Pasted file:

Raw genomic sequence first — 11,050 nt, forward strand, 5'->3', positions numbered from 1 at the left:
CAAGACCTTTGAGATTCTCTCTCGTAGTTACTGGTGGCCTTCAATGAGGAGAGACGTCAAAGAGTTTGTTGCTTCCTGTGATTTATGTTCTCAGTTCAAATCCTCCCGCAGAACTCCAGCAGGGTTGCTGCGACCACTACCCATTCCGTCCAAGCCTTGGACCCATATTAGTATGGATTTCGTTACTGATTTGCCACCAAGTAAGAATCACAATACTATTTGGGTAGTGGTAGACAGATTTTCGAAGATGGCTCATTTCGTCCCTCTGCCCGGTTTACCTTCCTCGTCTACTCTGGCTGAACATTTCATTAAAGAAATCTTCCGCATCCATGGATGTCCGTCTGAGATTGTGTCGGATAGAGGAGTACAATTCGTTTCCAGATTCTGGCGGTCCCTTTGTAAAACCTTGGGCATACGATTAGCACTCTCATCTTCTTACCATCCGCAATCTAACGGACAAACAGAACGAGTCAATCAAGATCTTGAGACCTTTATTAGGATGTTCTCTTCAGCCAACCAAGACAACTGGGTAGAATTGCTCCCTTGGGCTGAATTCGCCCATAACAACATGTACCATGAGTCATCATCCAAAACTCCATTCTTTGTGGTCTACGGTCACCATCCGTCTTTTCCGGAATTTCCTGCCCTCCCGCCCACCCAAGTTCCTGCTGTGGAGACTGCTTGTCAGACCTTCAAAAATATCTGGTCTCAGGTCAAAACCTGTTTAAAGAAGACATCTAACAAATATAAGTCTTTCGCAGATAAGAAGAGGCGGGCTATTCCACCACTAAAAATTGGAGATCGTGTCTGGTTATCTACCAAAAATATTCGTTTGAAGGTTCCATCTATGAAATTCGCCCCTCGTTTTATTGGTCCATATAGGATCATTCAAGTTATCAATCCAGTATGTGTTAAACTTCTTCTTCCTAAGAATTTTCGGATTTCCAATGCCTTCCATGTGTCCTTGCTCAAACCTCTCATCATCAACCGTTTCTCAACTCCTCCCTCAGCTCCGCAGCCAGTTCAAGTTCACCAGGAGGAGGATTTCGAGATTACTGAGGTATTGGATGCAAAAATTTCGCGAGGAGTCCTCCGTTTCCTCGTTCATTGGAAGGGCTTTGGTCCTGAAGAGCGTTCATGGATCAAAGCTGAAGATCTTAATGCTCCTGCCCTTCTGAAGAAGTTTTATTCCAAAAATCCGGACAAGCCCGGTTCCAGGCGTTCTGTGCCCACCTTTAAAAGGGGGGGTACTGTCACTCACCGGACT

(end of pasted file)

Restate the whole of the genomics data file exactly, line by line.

Raw genomic sequence first — 11,050 nt, forward strand, 5'->3', positions numbered from 1 at the left:
CAAGACCTTTGAGATTCTCTCTCGTAGTTACTGGTGGCCTTCAATGAGGAGAGACGTCAAAGAGTTTGTTGCTTCCTGTGATTTATGTTCTCAGTTCAAATCCTCCCGCAGAACTCCAGCAGGGTTGCTGCGACCACTACCCATTCCGTCCAAGCCTTGGACCCATATTAGTATGGATTTCGTTACTGATTTGCCACCAAGTAAGAATCACAATACTATTTGGGTAGTGGTAGACAGATTTTCGAAGATGGCTCATTTCGTCCCTCTGCCCGGTTTACCTTCCTCGTCTACTCTGGCTGAACATTTCATTAAAGAAATCTTCCGCATCCATGGATGTCCGTCTGAGATTGTGTCGGATAGAGGAGTACAATTCGTTTCCAGATTCTGGCGGTCCCTTTGTAAAACCTTGGGCATACGATTAGCACTCTCATCTTCTTACCATCCGCAATCTAACGGACAAACAGAACGAGTCAATCAAGATCTTGAGACCTTTATTAGGATGTTCTCTTCAGCCAACCAAGACAACTGGGTAGAATTGCTCCCTTGGGCTGAATTCGCCCATAACAACATGTACCATGAGTCATCATCCAAAACTCCATTCTTTGTGGTCTACGGTCACCATCCGTCTTTTCCGGAATTTCCTGCCCTCCCGCCCACCCAAGTTCCTGCTGTGGAGACTGCTTGTCAGACCTTCAAAAATATCTGGTCTCAGGTCAAAACCTGTTTAAAGAAGACATCTAACAAATATAAGTCTTTCGCAGATAAGAAGAGGCGGGCTATTCCACCACTAAAAATTGGAGATCGTGTCTGGTTATCTACCAAAAATATTCGTTTGAAGGTTCCATCTATGAAATTCGCCCCTCGTTTTATTGGTCCATATAGGATCATTCAAGTTATCAATCCAGTATGTGTTAAACTTCTTCTTCCTAAGAATTTTCGGATTTCCAATGCCTTCCATGTGTCCTTGCTCAAACCTCTCATCATCAACCGTTTCTCAACTCCTCCCTCAGCTCCGCAGCCAGTTCAAGTTCACCAGGAGGAGGATTTCGAGATTACTGAGGTATTGGATGCAAAAATTTCGCGAGGAGTCCTCCGTTTCCTCGTTCATTGGAAGGGCTTTGGTCCTGAAGAGCGTTCATGGATCAAAGCTGAAGATCTTAATGCTCCTGCCCTTCTGAAGAAGTTTTATTCCAAAAATCCGGACAAGCCCGGTTCCAGGCGTTCTGTGCCCACCTTTAAAAGGGGGGGTACTGTCACTCACCGGACT